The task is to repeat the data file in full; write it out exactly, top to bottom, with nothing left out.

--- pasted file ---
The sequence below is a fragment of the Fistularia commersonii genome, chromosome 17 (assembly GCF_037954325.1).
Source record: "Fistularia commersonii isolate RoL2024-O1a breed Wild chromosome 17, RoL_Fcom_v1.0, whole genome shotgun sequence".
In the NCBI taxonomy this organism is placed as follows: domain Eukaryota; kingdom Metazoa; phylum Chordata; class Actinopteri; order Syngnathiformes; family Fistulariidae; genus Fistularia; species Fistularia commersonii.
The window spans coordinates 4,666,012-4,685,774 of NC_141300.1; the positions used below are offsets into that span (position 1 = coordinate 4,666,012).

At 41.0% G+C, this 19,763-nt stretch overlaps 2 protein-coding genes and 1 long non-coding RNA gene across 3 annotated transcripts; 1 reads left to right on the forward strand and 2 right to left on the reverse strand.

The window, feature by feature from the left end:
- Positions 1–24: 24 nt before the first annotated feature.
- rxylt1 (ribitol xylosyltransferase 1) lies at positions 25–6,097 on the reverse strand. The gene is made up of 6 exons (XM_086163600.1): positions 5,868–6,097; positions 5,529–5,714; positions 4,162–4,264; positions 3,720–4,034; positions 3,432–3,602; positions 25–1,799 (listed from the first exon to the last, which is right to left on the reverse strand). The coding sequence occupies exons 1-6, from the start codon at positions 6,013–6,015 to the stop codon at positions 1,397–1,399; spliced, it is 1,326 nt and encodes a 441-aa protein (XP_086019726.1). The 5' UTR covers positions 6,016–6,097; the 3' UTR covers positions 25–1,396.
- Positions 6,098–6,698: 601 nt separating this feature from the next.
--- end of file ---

The sequence below is a fragment of the Fistularia commersonii genome, chromosome 17 (assembly GCF_037954325.1).
Source record: "Fistularia commersonii isolate RoL2024-O1a breed Wild chromosome 17, RoL_Fcom_v1.0, whole genome shotgun sequence".
In the NCBI taxonomy this organism is placed as follows: domain Eukaryota; kingdom Metazoa; phylum Chordata; class Actinopteri; order Syngnathiformes; family Fistulariidae; genus Fistularia; species Fistularia commersonii.
The window spans coordinates 4,666,012-4,685,774 of NC_141300.1; the positions used below are offsets into that span (position 1 = coordinate 4,666,012).

At 41.0% G+C, this 19,763-nt stretch overlaps 2 protein-coding genes and 1 long non-coding RNA gene across 3 annotated transcripts; 1 reads left to right on the forward strand and 2 right to left on the reverse strand.

The window, feature by feature from the left end:
- Positions 1–24: 24 nt before the first annotated feature.
- rxylt1 (ribitol xylosyltransferase 1) lies at positions 25–6,097 on the reverse strand. The gene is made up of 6 exons (XM_086163600.1): positions 5,868–6,097; positions 5,529–5,714; positions 4,162–4,264; positions 3,720–4,034; positions 3,432–3,602; positions 25–1,799 (listed from the first exon to the last, which is right to left on the reverse strand). The coding sequence occupies exons 1-6, from the start codon at positions 6,013–6,015 to the stop codon at positions 1,397–1,399; spliced, it is 1,326 nt and encodes a 441-aa protein (XP_086019726.1). The 5' UTR covers positions 6,016–6,097; the 3' UTR covers positions 25–1,396.
- Positions 6,098–6,698: 601 nt separating this feature from the next.